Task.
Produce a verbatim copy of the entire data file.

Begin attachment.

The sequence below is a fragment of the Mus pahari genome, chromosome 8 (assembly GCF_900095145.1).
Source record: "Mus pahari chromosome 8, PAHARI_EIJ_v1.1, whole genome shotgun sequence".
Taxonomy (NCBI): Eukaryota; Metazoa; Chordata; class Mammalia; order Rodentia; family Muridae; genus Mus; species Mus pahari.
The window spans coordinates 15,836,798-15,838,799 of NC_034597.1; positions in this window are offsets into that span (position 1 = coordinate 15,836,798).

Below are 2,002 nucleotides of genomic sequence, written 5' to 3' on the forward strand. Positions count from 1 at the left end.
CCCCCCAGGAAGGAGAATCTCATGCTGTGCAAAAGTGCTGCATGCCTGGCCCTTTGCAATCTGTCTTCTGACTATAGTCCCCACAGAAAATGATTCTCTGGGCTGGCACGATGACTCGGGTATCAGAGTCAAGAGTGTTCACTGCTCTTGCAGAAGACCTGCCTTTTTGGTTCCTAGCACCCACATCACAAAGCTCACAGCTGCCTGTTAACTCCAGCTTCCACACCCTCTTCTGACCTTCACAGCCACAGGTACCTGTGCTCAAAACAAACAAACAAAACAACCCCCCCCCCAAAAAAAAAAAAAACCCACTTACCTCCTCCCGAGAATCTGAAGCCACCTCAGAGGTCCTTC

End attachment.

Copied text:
The sequence below is a fragment of the Mus pahari genome, chromosome 8 (assembly GCF_900095145.1).
Source record: "Mus pahari chromosome 8, PAHARI_EIJ_v1.1, whole genome shotgun sequence".
Taxonomy (NCBI): Eukaryota; Metazoa; Chordata; class Mammalia; order Rodentia; family Muridae; genus Mus; species Mus pahari.
The window spans coordinates 15,836,798-15,838,799 of NC_034597.1; positions in this window are offsets into that span (position 1 = coordinate 15,836,798).

Below are 2,002 nucleotides of genomic sequence, written 5' to 3' on the forward strand. Positions count from 1 at the left end.
CCCCCCAGGAAGGAGAATCTCATGCTGTGCAAAAGTGCTGCATGCCTGGCCCTTTGCAATCTGTCTTCTGACTATAGTCCCCACAGAAAATGATTCTCTGGGCTGGCACGATGACTCGGGTATCAGAGTCAAGAGTGTTCACTGCTCTTGCAGAAGACCTGCCTTTTTGGTTCCTAGCACCCACATCACAAAGCTCACAGCTGCCTGTTAACTCCAGCTTCCACACCCTCTTCTGACCTTCACAGCCACAGGTACCTGTGCTCAAAACAAACAAACAAAACAACCCCCCCCCCAAAAAAAAAAAAAACCCACTTACCTCCTCCCGAGAATCTGAAGCCACCTCAGAGGTCCTTC